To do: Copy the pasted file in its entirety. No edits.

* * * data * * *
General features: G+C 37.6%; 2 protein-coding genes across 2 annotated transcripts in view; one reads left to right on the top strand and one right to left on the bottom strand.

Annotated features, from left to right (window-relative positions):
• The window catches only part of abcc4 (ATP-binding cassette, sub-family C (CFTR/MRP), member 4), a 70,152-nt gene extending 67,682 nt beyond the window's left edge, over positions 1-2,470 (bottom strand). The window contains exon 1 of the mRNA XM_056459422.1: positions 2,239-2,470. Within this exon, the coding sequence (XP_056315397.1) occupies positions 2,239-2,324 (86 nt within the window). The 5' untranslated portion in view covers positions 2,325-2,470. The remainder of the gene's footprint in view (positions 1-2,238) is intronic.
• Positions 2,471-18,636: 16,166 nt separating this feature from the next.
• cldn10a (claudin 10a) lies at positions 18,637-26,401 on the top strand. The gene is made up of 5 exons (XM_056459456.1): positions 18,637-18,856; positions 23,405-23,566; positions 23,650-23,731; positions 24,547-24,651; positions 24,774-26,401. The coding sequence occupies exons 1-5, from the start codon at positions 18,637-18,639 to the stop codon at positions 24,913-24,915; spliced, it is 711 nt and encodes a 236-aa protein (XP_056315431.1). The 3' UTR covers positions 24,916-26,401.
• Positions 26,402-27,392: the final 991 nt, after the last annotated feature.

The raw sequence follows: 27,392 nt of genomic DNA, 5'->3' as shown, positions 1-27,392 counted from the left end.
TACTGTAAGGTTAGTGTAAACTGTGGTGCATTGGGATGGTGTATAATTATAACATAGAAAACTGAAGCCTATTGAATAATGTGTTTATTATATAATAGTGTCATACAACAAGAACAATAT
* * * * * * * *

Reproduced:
General features: G+C 37.6%; 2 protein-coding genes across 2 annotated transcripts in view; one reads left to right on the top strand and one right to left on the bottom strand.

Annotated features, from left to right (window-relative positions):
• The window catches only part of abcc4 (ATP-binding cassette, sub-family C (CFTR/MRP), member 4), a 70,152-nt gene extending 67,682 nt beyond the window's left edge, over positions 1-2,470 (bottom strand). The window contains exon 1 of the mRNA XM_056459422.1: positions 2,239-2,470. Within this exon, the coding sequence (XP_056315397.1) occupies positions 2,239-2,324 (86 nt within the window). The 5' untranslated portion in view covers positions 2,325-2,470. The remainder of the gene's footprint in view (positions 1-2,238) is intronic.
• Positions 2,471-18,636: 16,166 nt separating this feature from the next.
• cldn10a (claudin 10a) lies at positions 18,637-26,401 on the top strand. The gene is made up of 5 exons (XM_056459456.1): positions 18,637-18,856; positions 23,405-23,566; positions 23,650-23,731; positions 24,547-24,651; positions 24,774-26,401. The coding sequence occupies exons 1-5, from the start codon at positions 18,637-18,639 to the stop codon at positions 24,913-24,915; spliced, it is 711 nt and encodes a 236-aa protein (XP_056315431.1). The 3' UTR covers positions 24,916-26,401.
• Positions 26,402-27,392: the final 991 nt, after the last annotated feature.

The raw sequence follows: 27,392 nt of genomic DNA, 5'->3' as shown, positions 1-27,392 counted from the left end.
TACTGTAAGGTTAGTGTAAACTGTGGTGCATTGGGATGGTGTATAATTATAACATAGAAAACTGAAGCCTATTGAATAATGTGTTTATTATATAATAGTGTCATACAACAAGAACAATAT